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Old 11-24-2012, 04:09 PM   #1
Dr_Jeff
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Dec 2011
Madison, AL
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So in this recipe, http://www.homebrewtalk.com/f67/reap...tition-239228/

this is said,

if I don't have Maris Otter, I use 4.5 lbs of 2-row and a pound of victory malt to approximate the MO, don't have victory? Just toast a pound of your 2-row at 350 degrees for 16 minutes and let it sit in a bag for a week prior to brewing.

What does the toasting accomplish?
Why wait a week after toasting?
Should the grain be in a paper bag for the week or back in plastic after it cools?
So then toast roughly 20% of 2-row @ 350 for 16 min. to simulate MO?

I have almost a full sack of Caramel 30.
Can this be toasted to turn it in to some of the higher number Caramel malts?
If so, what would be the time , and temp needed to convert it into the different varieties?

Thx

 
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Old 11-25-2012, 03:55 AM   #2
Pie_Man
 
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Aug 2011
Gainesville, FL
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What does the toasting accomplish? - I believe Marris Otter is kilned slightly darker than 2 row, so toasting helps to approximate the higer kilning. Having tasted MO and 2 row side by side, MO is a little more bready/toasty in flavor than plain 2 row.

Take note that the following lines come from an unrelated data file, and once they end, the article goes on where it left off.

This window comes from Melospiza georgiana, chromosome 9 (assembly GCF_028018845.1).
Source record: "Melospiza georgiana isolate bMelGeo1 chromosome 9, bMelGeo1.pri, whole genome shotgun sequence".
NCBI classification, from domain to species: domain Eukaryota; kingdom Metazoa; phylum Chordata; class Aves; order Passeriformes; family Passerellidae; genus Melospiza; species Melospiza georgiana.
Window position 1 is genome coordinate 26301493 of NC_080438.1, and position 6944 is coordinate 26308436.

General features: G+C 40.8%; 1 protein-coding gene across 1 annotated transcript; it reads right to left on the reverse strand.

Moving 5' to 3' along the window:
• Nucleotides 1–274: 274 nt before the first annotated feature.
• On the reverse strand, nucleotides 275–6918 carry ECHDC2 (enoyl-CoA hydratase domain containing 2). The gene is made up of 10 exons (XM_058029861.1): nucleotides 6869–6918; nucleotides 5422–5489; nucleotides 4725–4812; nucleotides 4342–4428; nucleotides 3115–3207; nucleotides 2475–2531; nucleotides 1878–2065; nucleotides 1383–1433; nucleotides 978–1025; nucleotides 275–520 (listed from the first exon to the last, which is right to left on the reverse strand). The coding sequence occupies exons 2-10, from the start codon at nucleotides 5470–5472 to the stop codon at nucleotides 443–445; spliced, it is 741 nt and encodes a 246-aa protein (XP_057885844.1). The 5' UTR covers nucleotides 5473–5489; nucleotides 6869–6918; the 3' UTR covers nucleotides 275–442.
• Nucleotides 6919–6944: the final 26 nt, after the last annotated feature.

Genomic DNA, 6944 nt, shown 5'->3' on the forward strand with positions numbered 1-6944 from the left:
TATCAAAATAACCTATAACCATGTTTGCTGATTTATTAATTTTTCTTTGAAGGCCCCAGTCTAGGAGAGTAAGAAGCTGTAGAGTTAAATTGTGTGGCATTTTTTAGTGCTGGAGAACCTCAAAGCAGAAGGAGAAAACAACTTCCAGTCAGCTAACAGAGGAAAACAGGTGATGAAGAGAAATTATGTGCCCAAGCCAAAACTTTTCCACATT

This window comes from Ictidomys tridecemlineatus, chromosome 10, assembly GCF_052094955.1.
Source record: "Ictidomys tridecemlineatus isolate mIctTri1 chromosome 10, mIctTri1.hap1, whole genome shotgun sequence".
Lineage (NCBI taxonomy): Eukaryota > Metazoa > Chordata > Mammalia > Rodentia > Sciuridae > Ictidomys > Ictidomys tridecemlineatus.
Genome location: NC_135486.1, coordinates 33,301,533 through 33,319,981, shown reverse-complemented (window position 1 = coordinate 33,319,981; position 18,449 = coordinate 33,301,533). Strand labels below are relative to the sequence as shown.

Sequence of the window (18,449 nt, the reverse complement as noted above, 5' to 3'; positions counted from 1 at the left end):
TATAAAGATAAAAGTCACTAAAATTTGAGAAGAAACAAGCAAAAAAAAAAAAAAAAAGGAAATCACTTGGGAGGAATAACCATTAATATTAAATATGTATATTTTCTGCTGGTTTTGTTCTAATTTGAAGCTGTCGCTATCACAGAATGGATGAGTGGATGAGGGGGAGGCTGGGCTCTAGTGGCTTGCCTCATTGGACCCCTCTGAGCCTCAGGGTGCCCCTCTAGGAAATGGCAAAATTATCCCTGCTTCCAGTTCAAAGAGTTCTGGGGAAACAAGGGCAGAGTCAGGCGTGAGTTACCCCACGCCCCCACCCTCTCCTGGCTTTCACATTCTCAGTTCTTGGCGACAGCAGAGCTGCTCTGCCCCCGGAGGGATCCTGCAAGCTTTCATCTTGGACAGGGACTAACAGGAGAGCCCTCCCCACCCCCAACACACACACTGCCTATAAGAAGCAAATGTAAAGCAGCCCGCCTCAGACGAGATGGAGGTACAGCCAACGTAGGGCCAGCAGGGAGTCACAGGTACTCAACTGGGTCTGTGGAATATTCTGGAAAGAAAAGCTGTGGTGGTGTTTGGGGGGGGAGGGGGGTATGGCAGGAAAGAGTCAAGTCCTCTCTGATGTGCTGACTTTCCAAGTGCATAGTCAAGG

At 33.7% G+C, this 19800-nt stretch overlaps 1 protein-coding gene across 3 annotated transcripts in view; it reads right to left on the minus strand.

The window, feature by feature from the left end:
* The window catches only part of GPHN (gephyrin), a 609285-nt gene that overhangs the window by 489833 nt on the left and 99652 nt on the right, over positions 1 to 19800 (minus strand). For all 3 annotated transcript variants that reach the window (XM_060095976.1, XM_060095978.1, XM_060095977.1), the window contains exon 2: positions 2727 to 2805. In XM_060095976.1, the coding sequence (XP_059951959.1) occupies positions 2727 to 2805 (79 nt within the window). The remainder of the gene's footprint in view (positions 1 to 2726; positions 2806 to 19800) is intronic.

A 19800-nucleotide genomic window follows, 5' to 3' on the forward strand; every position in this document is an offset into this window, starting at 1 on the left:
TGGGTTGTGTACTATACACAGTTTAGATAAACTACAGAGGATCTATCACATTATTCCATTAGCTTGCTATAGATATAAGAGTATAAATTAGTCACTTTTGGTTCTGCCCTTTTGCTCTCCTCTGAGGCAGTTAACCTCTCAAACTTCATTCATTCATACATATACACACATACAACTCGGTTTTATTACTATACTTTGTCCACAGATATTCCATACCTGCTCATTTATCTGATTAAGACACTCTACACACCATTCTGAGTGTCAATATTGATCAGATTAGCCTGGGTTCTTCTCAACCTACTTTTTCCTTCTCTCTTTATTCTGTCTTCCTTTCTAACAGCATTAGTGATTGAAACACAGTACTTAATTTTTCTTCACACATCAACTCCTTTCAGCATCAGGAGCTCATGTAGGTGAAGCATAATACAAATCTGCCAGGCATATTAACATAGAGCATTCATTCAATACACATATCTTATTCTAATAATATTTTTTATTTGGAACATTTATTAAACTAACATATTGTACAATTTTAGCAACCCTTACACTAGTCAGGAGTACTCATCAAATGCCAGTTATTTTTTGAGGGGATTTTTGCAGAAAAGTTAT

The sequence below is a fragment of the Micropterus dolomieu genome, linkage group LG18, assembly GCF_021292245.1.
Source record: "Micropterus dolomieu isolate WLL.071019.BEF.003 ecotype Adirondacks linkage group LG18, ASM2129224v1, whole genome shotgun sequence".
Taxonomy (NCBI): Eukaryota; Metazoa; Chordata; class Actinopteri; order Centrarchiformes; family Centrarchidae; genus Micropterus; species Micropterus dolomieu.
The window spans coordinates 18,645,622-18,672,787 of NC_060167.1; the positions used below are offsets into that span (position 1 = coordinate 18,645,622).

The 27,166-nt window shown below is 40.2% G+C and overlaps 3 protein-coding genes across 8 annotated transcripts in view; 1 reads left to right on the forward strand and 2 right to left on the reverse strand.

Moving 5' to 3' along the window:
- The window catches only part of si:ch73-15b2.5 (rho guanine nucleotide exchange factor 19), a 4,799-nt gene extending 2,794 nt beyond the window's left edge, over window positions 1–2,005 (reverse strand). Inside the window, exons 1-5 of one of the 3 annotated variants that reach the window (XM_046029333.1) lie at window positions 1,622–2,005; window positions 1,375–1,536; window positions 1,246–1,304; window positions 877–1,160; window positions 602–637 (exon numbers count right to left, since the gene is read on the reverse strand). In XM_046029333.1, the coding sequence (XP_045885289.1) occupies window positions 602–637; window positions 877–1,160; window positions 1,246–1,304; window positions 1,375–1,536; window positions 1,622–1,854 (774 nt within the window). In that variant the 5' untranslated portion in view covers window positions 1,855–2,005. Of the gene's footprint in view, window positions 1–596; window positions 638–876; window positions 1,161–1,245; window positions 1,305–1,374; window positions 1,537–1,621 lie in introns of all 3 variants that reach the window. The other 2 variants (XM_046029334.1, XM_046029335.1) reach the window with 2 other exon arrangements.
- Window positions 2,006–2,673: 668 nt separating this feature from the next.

Why wait a week after toasting? - It's my understanding that recently toasted/roasted malts can have a harshness, so it's recommended to let them sit for a few days before using in order for them to mellow.

Should the grain be in a paper bag for the week or back in plastic after it cools? - I don't think this matters.

So then toast roughly 20% of 2-row @ 350 for 16 min. to simulate MO?

I have almost a full sack of Caramel 30.
Can this be toasted to turn it in to some of the higher number Caramel malts? - I don't think so, caramel malts undergo a slighly different malting process than base grains (http://www.homebrewtalk.com/wiki/index.php/Crystal_malt). The taste of caramel malts is probably too different (i.e. sweeter) than the taste between 2 row and Marris Otter. Also, caramel malts aren't as fermentable as base malts.

I hope this helps. Toasting malts to give them a little extra added complexity can be a good technique. With that said, Marris Otter is a great malt and also worth using if it's available to you.

 
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